Reminyl Approved as Alzheimer's Treatment


by Rich O'Boyle, Publisher
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The US Food and Drug Administration has approved the fourth treatment for those with mild to moderate Alzheimer’s Disease on February 28, 2001. Reminyl (galantamine hydrobromide) can improve memory, behavioral symptoms, and the ability to perform activities of daily living. The drug will be available in pharmacies by May, according to the Janssen Research Foundation, a unit of Johnson & Johnson, the maker of the drug.

The drug does not cure or reverse the disease, but rather slows its progression so that people taking it stay well longer and get worse slower. It is considered to be just as safe and effective as existing treatments, according to an FDA spokesperson.

Overall, three-quarters of the individuals taking the drug in studies saw improvements in one or more of the following: memory, behavior, and activities of daily living, Janssen said. While the improvements were not dramatic, the results were better than those not taking the drug. Individuals who do not take Reminyl (or one of the other available treatments) will see a steady decline in memory, behavior and abilities.

Scientific Studies Reveal Benefits and Risks

According to the results of several clinical studies, individuals taking the new drug showed small but noticeable improvements in memory, orientation, attention, reasoning, language, and activities of daily living. Lesser degrees of improvement were seen in patients with very mild or very advanced dementia. Over time, cognitive abilities in people taking the drug tend to improve, level off and then decline again. The beneficial effects of Reminyl are lost when the drug is discontinued. Individuals who did not take the drug suffered small to moderate declines in cognitive ability over the course of the study.

Twenty to forty percent of people taking the drug experienced side effects such as nausea, vomiting, diarrhea, anorexia, and weight loss. Patients can reduce side effects by taking the drug with food, using anti-nausea medication, and ensuring adequate fluid intake. If the patient must discontinue the drug for several days or longer, they should restart at the lowest possible dose rather than at the last dosage level.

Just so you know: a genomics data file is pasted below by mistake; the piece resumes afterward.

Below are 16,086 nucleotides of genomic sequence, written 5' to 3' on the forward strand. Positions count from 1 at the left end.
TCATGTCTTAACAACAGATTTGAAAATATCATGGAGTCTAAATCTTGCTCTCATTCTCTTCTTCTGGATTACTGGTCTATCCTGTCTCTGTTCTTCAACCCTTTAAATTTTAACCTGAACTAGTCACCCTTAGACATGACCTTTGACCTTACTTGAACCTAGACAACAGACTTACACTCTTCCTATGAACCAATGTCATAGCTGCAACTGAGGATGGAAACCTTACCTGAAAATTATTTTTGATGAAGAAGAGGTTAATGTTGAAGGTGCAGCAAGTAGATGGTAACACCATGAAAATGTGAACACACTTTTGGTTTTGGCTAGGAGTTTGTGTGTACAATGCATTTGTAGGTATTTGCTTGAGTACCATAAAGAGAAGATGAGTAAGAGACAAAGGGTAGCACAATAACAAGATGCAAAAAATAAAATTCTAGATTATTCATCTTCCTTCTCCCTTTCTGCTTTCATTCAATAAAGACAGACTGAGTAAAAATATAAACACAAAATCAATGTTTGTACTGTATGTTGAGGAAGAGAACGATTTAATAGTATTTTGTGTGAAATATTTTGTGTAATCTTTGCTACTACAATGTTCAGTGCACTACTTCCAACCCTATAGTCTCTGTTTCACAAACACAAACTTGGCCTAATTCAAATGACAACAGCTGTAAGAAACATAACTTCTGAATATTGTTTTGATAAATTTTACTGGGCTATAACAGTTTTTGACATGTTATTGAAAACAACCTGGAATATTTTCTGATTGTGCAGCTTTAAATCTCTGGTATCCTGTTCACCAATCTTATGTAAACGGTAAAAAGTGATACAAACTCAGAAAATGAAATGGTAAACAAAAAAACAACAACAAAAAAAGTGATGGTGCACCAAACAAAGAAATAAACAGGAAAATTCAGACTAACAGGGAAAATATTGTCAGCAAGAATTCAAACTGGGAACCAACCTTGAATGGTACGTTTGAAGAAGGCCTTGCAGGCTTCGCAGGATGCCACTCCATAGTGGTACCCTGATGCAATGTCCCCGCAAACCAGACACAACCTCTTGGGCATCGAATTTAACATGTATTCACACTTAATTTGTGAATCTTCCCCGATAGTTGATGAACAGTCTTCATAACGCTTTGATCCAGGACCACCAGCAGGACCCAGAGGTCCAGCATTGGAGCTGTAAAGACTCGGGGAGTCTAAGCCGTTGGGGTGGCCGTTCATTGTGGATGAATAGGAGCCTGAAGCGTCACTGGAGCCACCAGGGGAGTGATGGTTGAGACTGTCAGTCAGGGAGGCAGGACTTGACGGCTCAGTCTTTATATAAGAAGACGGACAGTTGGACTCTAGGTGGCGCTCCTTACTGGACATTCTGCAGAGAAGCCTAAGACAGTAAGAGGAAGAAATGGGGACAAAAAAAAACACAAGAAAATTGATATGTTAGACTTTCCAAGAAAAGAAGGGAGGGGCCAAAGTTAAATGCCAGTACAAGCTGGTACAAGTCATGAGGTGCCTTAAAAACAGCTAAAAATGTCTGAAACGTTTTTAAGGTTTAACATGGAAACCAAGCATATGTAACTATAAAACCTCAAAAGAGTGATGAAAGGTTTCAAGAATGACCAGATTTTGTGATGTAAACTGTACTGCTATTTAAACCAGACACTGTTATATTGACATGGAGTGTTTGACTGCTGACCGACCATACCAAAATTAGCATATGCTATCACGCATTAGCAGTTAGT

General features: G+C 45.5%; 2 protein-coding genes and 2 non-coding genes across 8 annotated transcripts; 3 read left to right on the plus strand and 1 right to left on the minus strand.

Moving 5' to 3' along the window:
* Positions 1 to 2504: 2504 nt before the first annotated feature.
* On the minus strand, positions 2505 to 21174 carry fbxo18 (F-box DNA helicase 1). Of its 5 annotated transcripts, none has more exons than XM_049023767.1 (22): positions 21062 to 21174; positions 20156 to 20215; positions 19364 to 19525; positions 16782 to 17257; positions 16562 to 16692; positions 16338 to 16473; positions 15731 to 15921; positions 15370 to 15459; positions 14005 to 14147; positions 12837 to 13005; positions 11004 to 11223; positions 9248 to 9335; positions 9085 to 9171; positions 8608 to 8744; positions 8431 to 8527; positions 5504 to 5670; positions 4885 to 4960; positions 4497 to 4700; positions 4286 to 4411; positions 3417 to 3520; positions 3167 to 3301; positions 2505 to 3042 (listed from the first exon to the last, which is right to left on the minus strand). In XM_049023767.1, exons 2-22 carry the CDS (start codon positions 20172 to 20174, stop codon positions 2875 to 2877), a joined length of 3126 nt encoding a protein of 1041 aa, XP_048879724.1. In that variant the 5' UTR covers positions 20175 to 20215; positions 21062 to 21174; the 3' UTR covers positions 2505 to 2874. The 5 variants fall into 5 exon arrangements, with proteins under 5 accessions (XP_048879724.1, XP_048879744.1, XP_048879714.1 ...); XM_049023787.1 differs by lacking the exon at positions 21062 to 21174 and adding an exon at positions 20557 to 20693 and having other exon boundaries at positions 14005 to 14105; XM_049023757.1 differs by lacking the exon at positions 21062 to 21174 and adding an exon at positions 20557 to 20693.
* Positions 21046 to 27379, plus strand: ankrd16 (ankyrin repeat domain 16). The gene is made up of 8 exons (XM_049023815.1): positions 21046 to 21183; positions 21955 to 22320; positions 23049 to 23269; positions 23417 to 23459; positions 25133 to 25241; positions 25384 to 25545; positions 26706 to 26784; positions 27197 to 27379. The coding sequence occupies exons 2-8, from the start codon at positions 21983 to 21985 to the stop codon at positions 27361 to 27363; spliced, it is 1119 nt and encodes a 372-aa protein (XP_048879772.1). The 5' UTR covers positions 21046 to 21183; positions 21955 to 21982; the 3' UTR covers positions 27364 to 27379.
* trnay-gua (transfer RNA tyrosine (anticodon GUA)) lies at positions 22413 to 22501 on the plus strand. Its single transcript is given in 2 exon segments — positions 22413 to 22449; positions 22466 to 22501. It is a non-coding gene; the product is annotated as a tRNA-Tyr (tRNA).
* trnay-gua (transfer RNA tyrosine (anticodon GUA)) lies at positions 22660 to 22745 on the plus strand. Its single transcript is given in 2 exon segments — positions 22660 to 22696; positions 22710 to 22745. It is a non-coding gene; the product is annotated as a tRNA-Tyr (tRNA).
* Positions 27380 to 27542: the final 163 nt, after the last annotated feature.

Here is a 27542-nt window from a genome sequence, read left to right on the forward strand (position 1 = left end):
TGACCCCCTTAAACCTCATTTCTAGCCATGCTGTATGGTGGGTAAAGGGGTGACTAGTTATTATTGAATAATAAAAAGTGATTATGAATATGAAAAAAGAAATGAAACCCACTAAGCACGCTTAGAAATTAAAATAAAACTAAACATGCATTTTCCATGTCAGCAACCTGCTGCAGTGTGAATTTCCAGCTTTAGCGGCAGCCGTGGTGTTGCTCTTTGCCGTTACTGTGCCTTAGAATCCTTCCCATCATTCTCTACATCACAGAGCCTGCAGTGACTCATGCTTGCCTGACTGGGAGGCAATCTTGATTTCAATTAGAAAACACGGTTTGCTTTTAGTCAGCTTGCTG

Drugs Under Development

Reminyl is the fourth Alzheimer’s Disease treatment approved for use in the US, after Cognex (tacrine hydrochloride), Aricept (donepezil hydrochloride), and Exelon (rivastigmine tartrate). All belong to the same class of drugs, acetylcholinesterase inhibitors. These drugs increase the concentration of acetylcholine, a brain chemical that helps nerve cells communicate. The longer acetylcholine remains in the brain, the longer those cells can call up memories. These drugs do not "cure" or reverse the underlying dementing process.

US drug companies are working on about two dozen new drugs for Alzheimer’s Disease and other dementias, according to the Pharmaceutical Researchers and Manufacturers Association. Several of them are in advanced stages of testing.

References

1. Janssen News Release: http://www.janssen.com/feature_articles/feature02282001.html

2. Government Approved Prescribing Information and Results of Studies: http://www.janssen.com/products/pi_files/reminyl.pdf

3. Drugs Under Development for Older Americans: http://www.phrma.org/searchcures/newmeds/older2000/olderamericans_newmed.pdf

4. Clinical Trials for Alzheimer’s Disease: http://www.alzheimers.org/trials/index.html

5. U.S. Food and Drug Administration: http://www.fda.gov

6. ElderCare Online’s Medical Research Assistant: http://www.ec-online.net/Assistants/medresassistant.htm

7. News and Research Articles in the ElderCare Forum: http://eldercare.infopop.cc/6/ubb.x?a=frm&s=4956035941&f=2776064151

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